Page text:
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Saturday, July 2, 2022

Baby manatee rescued from lagoon in Quintana Roo

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Carlos Rosado van der Gracht
Carlos Rosado van der Gracht
Born in Mérida, Carlos Rosado van der Gracht is a Mexican/Canadian blogger, photographer and adventure expedition leader. He holds degrees in multimedia, philosophy and translation from universities in Mexico, Canada and Norway. Sign up for the Yucatán Roundup, a free newsletter, which delivers the week's top headlines every Monday.
Caribbean Manatees are endemic to the Bay of Chetumal and its surrounding lagoons. Photo: Courtesy

A lone baby manatee, apparently abandoned by his mother, was rescued in Laguna Milagros, Quintana Roo. 

The tiny calf would have most likely died without the intervention of rescuers who were alerted of the calves’ precarious state by locals from the area. 

“Male calves are in a difficult situation as they are expected to fend for themselves at a very young age, unlike females of the species who are cared for by their group,” said rescuer Benito García. 

The calf is being cared for by Quintana Roo’s center for aquatic mammals in Laguna Guerrero, where he is fed a lactose formula every three hours during the day and every six during nighttime hours.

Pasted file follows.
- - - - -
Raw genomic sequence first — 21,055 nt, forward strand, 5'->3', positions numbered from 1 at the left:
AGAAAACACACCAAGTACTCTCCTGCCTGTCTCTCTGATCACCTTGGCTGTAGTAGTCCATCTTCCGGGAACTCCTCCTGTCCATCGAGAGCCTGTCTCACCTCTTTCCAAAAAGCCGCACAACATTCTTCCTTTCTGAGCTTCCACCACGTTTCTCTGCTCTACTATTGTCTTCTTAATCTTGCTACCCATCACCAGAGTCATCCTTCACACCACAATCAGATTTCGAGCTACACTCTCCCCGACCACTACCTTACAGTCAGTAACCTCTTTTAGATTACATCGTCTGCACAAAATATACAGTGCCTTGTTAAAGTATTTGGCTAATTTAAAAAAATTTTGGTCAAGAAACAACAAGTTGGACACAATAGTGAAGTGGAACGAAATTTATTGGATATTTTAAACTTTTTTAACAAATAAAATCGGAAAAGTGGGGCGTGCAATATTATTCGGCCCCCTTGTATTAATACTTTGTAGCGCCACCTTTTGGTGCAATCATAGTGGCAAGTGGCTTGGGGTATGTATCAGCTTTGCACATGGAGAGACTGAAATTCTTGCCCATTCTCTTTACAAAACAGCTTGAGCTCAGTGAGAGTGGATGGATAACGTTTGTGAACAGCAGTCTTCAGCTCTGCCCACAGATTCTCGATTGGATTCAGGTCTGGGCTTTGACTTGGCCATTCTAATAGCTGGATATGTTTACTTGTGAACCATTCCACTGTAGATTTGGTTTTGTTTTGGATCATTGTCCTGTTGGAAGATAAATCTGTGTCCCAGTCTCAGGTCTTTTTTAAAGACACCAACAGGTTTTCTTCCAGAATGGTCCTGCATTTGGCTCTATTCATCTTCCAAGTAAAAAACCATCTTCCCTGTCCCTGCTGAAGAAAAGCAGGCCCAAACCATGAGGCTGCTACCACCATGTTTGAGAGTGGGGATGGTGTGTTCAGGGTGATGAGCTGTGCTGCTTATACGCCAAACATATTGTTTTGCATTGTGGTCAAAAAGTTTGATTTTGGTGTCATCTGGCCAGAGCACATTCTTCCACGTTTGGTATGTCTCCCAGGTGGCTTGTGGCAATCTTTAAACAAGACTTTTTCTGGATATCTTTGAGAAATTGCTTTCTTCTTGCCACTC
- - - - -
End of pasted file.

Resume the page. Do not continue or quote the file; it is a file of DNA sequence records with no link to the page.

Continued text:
Workers at the center hope that he is soon able to gain enough weight to be reintroduced to the wild. 

Workers and volunteers at the marine center say they have not yet agreed on a name for the calf but said that they would likely announce one soon.

Earlier: Rare baby Lora turtles seen in Yucatán for the first time

The area where the baby manatee was found is full of lagoons and is just a few kilometers away from the Bay of Chetumal and the banks of the Hondo River, which divides Mexico and Belize.

The case of this particular manatee is reminiscent of the case of Daniel, a manatee rescued under similar conditions nearly 20 years ago.

In this case, the manatee was similarly nursed to health and allowed to grow in captivity before he was successfully returned to his habitat.

But that does not keep Daniel the manatee from swimming by to visit his friends at the aquatic animal center from time to time.

At over twenty years old, Daniel the manatee is now fully grown, and the pride of the marine center near the Bay of Chetumal. Photo: Courtesy

Manatees are fortunate in that they have few natural predators and often live well into their 60s.

The animal sanctuary has now also opened a small museum and education center to help the local population learn more about manatees and other endemic aquatic animals of the region.

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